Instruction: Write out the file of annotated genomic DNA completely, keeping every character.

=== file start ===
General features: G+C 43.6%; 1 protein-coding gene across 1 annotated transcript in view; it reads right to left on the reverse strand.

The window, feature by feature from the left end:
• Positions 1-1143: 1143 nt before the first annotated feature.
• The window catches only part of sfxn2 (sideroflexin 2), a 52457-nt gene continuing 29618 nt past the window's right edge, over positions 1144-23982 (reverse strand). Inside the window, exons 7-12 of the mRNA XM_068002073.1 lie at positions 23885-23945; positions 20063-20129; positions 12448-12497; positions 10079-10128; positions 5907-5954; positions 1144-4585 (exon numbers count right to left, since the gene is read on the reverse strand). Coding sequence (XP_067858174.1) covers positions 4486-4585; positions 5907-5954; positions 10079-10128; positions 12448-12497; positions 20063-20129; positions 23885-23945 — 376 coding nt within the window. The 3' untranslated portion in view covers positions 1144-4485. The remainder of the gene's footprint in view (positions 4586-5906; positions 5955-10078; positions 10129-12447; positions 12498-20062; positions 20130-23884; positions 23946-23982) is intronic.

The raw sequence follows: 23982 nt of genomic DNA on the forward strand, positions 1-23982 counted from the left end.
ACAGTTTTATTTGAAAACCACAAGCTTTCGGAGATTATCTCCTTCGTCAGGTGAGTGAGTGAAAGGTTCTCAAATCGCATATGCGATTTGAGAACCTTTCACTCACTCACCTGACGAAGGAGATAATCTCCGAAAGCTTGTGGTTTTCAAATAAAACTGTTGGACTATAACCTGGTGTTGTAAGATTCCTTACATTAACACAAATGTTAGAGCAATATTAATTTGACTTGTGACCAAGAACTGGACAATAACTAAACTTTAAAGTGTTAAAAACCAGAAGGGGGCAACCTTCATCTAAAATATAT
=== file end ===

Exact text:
General features: G+C 43.6%; 1 protein-coding gene across 1 annotated transcript in view; it reads right to left on the reverse strand.

The window, feature by feature from the left end:
• Positions 1-1143: 1143 nt before the first annotated feature.
• The window catches only part of sfxn2 (sideroflexin 2), a 52457-nt gene continuing 29618 nt past the window's right edge, over positions 1144-23982 (reverse strand). Inside the window, exons 7-12 of the mRNA XM_068002073.1 lie at positions 23885-23945; positions 20063-20129; positions 12448-12497; positions 10079-10128; positions 5907-5954; positions 1144-4585 (exon numbers count right to left, since the gene is read on the reverse strand). Coding sequence (XP_067858174.1) covers positions 4486-4585; positions 5907-5954; positions 10079-10128; positions 12448-12497; positions 20063-20129; positions 23885-23945 — 376 coding nt within the window. The 3' untranslated portion in view covers positions 1144-4485. The remainder of the gene's footprint in view (positions 4586-5906; positions 5955-10078; positions 10129-12447; positions 12498-20062; positions 20130-23884; positions 23946-23982) is intronic.

The raw sequence follows: 23982 nt of genomic DNA on the forward strand, positions 1-23982 counted from the left end.
ACAGTTTTATTTGAAAACCACAAGCTTTCGGAGATTATCTCCTTCGTCAGGTGAGTGAGTGAAAGGTTCTCAAATCGCATATGCGATTTGAGAACCTTTCACTCACTCACCTGACGAAGGAGATAATCTCCGAAAGCTTGTGGTTTTCAAATAAAACTGTTGGACTATAACCTGGTGTTGTAAGATTCCTTACATTAACACAAATGTTAGAGCAATATTAATTTGACTTGTGACCAAGAACTGGACAATAACTAAACTTTAAAGTGTTAAAAACCAGAAGGGGGCAACCTTCATCTAAAATATAT